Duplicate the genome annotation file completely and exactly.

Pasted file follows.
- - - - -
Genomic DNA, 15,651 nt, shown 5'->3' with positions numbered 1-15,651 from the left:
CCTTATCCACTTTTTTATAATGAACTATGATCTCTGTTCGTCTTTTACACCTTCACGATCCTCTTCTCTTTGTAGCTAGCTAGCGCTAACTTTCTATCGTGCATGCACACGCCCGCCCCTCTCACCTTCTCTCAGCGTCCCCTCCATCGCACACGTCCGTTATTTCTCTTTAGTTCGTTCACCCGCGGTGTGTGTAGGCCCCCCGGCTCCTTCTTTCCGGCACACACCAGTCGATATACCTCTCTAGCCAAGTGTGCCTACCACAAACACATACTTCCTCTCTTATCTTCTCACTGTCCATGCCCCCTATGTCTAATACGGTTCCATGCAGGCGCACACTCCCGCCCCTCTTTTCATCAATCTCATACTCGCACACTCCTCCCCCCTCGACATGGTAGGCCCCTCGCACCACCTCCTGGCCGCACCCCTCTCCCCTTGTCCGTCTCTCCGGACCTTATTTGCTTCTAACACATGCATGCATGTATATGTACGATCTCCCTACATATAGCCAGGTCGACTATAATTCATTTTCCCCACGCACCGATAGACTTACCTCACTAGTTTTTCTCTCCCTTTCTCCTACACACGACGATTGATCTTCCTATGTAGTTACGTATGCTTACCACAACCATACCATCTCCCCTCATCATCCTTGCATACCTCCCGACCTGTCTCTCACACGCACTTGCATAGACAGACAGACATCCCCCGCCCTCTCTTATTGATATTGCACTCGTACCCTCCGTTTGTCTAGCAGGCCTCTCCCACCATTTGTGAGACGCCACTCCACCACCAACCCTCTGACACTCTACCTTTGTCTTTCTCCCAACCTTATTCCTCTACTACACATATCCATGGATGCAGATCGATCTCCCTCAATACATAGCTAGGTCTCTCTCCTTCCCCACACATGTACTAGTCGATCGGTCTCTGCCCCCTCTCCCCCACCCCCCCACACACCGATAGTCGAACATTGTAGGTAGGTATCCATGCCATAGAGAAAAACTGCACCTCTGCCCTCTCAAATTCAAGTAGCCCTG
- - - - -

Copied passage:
Genomic DNA, 15,651 nt, shown 5'->3' with positions numbered 1-15,651 from the left:
CCTTATCCACTTTTTTATAATGAACTATGATCTCTGTTCGTCTTTTACACCTTCACGATCCTCTTCTCTTTGTAGCTAGCTAGCGCTAACTTTCTATCGTGCATGCACACGCCCGCCCCTCTCACCTTCTCTCAGCGTCCCCTCCATCGCACACGTCCGTTATTTCTCTTTAGTTCGTTCACCCGCGGTGTGTGTAGGCCCCCCGGCTCCTTCTTTCCGGCACACACCAGTCGATATACCTCTCTAGCCAAGTGTGCCTACCACAAACACATACTTCCTCTCTTATCTTCTCACTGTCCATGCCCCCTATGTCTAATACGGTTCCATGCAGGCGCACACTCCCGCCCCTCTTTTCATCAATCTCATACTCGCACACTCCTCCCCCCTCGACATGGTAGGCCCCTCGCACCACCTCCTGGCCGCACCCCTCTCCCCTTGTCCGTCTCTCCGGACCTTATTTGCTTCTAACACATGCATGCATGTATATGTACGATCTCCCTACATATAGCCAGGTCGACTATAATTCATTTTCCCCACGCACCGATAGACTTACCTCACTAGTTTTTCTCTCCCTTTCTCCTACACACGACGATTGATCTTCCTATGTAGTTACGTATGCTTACCACAACCATACCATCTCCCCTCATCATCCTTGCATACCTCCCGACCTGTCTCTCACACGCACTTGCATAGACAGACAGACATCCCCCGCCCTCTCTTATTGATATTGCACTCGTACCCTCCGTTTGTCTAGCAGGCCTCTCCCACCATTTGTGAGACGCCACTCCACCACCAACCCTCTGACACTCTACCTTTGTCTTTCTCCCAACCTTATTCCTCTACTACACATATCCATGGATGCAGATCGATCTCCCTCAATACATAGCTAGGTCTCTCTCCTTCCCCACACATGTACTAGTCGATCGGTCTCTGCCCCCTCTCCCCCACCCCCCCACACACCGATAGTCGAACATTGTAGGTAGGTATCCATGCCATAGAGAAAAACTGCACCTCTGCCCTCTCAAATTCAAGTAGCCCTG